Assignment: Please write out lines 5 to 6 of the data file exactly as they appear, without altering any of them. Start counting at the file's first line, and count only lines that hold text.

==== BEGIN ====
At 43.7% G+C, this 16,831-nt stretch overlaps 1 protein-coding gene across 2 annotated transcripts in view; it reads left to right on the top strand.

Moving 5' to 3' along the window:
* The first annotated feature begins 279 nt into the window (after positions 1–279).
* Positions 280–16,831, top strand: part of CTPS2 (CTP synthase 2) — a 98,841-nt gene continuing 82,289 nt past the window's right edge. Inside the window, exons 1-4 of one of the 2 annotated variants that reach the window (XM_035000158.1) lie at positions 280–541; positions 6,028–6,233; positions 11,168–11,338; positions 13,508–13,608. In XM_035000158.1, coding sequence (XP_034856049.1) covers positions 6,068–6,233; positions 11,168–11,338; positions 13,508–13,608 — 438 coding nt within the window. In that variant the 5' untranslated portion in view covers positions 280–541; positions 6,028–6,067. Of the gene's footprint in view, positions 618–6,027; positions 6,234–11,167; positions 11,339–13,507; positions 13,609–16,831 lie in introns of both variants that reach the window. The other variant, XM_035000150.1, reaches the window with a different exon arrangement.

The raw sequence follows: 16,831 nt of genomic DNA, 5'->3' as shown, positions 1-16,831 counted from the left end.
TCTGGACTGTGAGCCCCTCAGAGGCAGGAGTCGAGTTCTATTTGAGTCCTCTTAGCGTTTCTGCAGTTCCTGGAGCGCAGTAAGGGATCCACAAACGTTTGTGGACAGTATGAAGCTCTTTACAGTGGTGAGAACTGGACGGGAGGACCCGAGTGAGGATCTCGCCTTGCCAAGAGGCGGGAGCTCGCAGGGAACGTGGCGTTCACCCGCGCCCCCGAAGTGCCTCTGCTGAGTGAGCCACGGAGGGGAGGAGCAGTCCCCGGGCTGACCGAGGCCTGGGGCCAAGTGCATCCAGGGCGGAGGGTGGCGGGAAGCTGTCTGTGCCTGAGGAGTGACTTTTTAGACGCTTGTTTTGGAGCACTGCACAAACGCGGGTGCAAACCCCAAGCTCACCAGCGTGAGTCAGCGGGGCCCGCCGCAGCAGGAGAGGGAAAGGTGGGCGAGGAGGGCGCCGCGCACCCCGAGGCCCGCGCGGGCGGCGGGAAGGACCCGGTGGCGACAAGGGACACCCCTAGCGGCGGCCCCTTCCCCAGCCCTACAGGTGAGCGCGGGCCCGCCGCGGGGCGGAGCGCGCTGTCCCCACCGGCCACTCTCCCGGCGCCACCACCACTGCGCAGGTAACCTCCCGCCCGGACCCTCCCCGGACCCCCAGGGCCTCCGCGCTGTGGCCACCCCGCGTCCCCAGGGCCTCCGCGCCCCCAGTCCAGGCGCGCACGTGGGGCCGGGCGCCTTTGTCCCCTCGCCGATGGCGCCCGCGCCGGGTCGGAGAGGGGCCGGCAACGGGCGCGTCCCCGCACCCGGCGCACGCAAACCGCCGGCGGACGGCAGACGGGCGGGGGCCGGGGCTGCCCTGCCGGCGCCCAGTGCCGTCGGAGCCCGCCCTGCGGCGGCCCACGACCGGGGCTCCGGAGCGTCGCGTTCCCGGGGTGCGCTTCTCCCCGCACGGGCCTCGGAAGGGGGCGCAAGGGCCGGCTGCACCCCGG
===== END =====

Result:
The raw sequence follows: 16,831 nt of genomic DNA, 5'->3' as shown, positions 1-16,831 counted from the left end.
TCTGGACTGTGAGCCCCTCAGAGGCAGGAGTCGAGTTCTATTTGAGTCCTCTTAGCGTTTCTGCAGTTCCTGGAGCGCAGTAAGGGATCCACAAACGTTTGTGGACAGTATGAAGCTCTTTACAGTGGTGAGAACTGGACGGGAGGACCCGAGTGAGGATCTCGCCTTGCCAAGAGGCGGGAGCTCGCAGGGAACGTGGCGTTCACCCGCGCCCCCGAAGTGCCTCTGCTGAGTGAGCCACGGAGGGGAGGAGCAGTCCCCGGGCTGACCGAGGCCTGGGGCCAAGTGCATCCAGGGCGGAGGGTGGCGGGAAGCTGTCTGTGCCTGAGGAGTGACTTTTTAGACGCTTGTTTTGGAGCACTGCACAAACGCGGGTGCAAACCCCAAGCTCACCAGCGTGAGTCAGCGGGGCCCGCCGCAGCAGGAGAGGGAAAGGTGGGCGAGGAGGGCGCCGCGCACCCCGAGGCCCGCGCGGGCGGCGGGAAGGACCCGGTGGCGACAAGGGACACCCCTAGCGGCGGCCCCTTCCCCAGCCCTACAGGTGAGCGCGGGCCCGCCGCGGGGCGGAGCGCGCTGTCCCCACCGGCCACTCTCCCGGCGCCACCACCACTGCGCAGGTAACCTCCCGCCCGGACCCTCCCCGGACCCCCAGGGCCTCCGCGCTGTGGCCACCCCGCGTCCCCAGGGCCTCCGCGCCCCCAGTCCAGGCGCGCACGTGGGGCCGGGCGCCTTTGTCCCCTCGCCGATGGCGCCCGCGCCGGGTCGGAGAGGGGCCGGCAACGGGCGCGTCCCCGCACCCGGCGCACGCAAACCGCCGGCGGACGGCAGACGGGCGGGGGCCGGGGCTGCCCTGCCGGCGCCCAGTGCCGTCGGAGCCCGCCCTGCGGCGGCCCACGACCGGGGCTCCGGAGCGTCGCGTTCCCGGGGTGCGCTTCTCCCCGCACGGGCCTCGGAAGGGGGCGCAAGGGCCGGCTGCACCCCGG